The Slow Regard of Silent Things by Patrick Rothfuss

"But how awful would that be? How terrible to live surrounded by the stark, sharp, hollowness of things that simply were enough?” 

The Slow Regard of Silent Things - Patrick Rothfuss

Series: The Kingkiller Chronicle Book 2.5
Genre: Fantasy
Format: Paperback
Rating: ★★★★★

I ordered this at the same time I ordered "A Wise Man's Fear". While I wasn't planning on bringing it on my honeymoon with me (as I did with "A Wise Man's Fear"), I was aware that the story followed Auri, a character from the Kingkiller Chronicles that I was more than willing to learn more about.

Auri is a mysterious pixie of a character who lives beneath the University. Little is known of Auri's origins. She was at one point a student of the university. She lives in the "Underthing", often keeping herself tucked away in her own little world. In the Kingkiller Chronicles, Kvothe befriends her by luring her from the Underthing with music. The pair often exchange gifts when Kvothe visits her. In this novella, Auri knowsthat Kvothe will be visiting in seven days, and she sets out on a quest to find three perfect gifts.

This novella was adorable and the illustrations were enchanting. Patrick Rothfuss included the story of how the novella came to be, along with a warning that you might not like this book. It is a very peculiar little story, but then again, Auri is a peculiar girl. No "sensible" story would have been right for her. 

The Wise Man's Fear by Patrick Rothfuss

"There are three things all wise men fear: the sea in storm, a night with no moon, and the anger of a gentle man."

The Wise Man's Fear - Patrick Rothfuss

Series: The Kingkiller Chronicle Book 2
Genre: Fantasy
Format: Paperback
Rating: ★★★★★

My husband I recently went on our honeymoon to New York. After my love for "The Name of the Wind", I opted to bring it's sequel with me. It fit my preferred traveling criteria; paper, chunky enough to last, and interesting enough to get me through the long flights. Somehow during my honeymoon of all times, I nearly finished it. If that's not an indication of how much I enjoyed this book, I don't know what is.

The second novel of the Kingkiller Chronicles continues to follow Kvothe on his adventures around the university and beyond. This novel sees Kvothe's true legend come to life. Even in the young age of his teens, the world is only hearing the beginning the Kvothe the Bloodless.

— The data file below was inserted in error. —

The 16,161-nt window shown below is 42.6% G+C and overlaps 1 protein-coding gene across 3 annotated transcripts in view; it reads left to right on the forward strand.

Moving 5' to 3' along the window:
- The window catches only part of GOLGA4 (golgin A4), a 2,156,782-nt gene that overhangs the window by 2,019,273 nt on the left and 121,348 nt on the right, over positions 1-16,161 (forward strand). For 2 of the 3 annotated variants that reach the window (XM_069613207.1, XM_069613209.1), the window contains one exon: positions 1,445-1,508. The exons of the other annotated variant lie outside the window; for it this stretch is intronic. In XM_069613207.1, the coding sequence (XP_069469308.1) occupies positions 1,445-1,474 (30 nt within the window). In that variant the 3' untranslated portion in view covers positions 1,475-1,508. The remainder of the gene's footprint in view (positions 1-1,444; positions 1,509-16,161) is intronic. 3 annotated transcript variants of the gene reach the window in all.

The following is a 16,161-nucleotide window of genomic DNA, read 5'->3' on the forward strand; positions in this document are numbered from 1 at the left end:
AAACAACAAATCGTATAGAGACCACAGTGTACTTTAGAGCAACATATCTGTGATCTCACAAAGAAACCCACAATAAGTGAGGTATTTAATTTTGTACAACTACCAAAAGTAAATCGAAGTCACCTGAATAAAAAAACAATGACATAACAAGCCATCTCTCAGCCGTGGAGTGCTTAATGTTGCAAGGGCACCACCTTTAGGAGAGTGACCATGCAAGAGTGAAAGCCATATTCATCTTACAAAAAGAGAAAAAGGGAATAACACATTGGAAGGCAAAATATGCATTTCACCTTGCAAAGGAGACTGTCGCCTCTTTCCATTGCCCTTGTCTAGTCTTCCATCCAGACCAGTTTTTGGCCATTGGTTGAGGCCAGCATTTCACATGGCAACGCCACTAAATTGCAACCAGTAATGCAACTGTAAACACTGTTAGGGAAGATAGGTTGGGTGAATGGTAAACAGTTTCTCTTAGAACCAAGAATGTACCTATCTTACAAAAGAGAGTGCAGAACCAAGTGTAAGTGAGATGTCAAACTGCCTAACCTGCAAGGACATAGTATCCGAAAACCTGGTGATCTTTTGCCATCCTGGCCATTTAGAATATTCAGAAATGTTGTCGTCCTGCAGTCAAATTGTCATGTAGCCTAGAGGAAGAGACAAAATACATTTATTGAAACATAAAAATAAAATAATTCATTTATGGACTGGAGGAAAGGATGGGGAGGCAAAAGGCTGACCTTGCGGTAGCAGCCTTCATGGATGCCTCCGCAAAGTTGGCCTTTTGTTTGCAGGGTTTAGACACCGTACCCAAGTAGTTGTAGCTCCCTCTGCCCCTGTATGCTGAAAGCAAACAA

I thoroughly enjoyed "A Wise Man's Fear". Possibly more then "The Name of the Wind" (though obviously one cannot exist without the other). The adventures are wider, the perils deeper, and it's not over yet. 

The Name of the Wind by Patrick Rothfuss

"I have stolen princesses back from sleeping barrow kings. I burned down the town of Trebon. I have spent the night with Felurian and left with both my sanity and my life. I was expelled from the University at a younger age than most people are allowed in. I tread paths by moonlight that others fear to speak of during day. I have talked to Gods, loved women, and written songs that make the minstrels weep.

My name is Kvothe.
You may have heard of me"

Series: The Kingkiller Chronicle Book 1
Genre: Fantasy
Format: Paperback
Rating: ★★★★★

I spotted this book in a bookstore. Before that moment in time, I heard good recommendations, but I didn't have the foggiest idea what the book was actually about. The back cover content didn't help matters either. All I knew, that it was somewhere in that new-to-me area of epic fantasy and I had just finished George R.R. Martin's A Dance With Dragons. So I opted to stay in the genre a little longer. 

The story centres around a boy named Kvothe. We meet Kvothe working as an innkeeper in his adult years. Kvothe has led a life that had left a legend in his wake. However, most legends are a far exaggeration from the truth. A scribe known only by Chronicler offers Kvothe the chance to tell his story as it really happened. 

Kvothe begins his story at, well, the beginning; as a young boy living in his parent's caravan. He is presented as being incredibly smart. Often his mind is the only weapon against the obstacles that plague the early steps of his legend. 

The world Rothfuss as presented is rich and with the depth of Mariana's Trench. From the very beginning, you are immersed in varying cultures, beliefs, religions, and languages. It is the type of world where every character, every bandit, and pickpocket and scribe, has their own life they live beyond Kvothe's little corner. 

My final verdict is that this novel was stunning, immersive, and a fun ride. Immediately after finishing, I purchased the sequel A Wise Man's Fear as well as the accompanying novella A Slow Regard of Silent Things. If that's not an indication of how good it is, I don't know what is.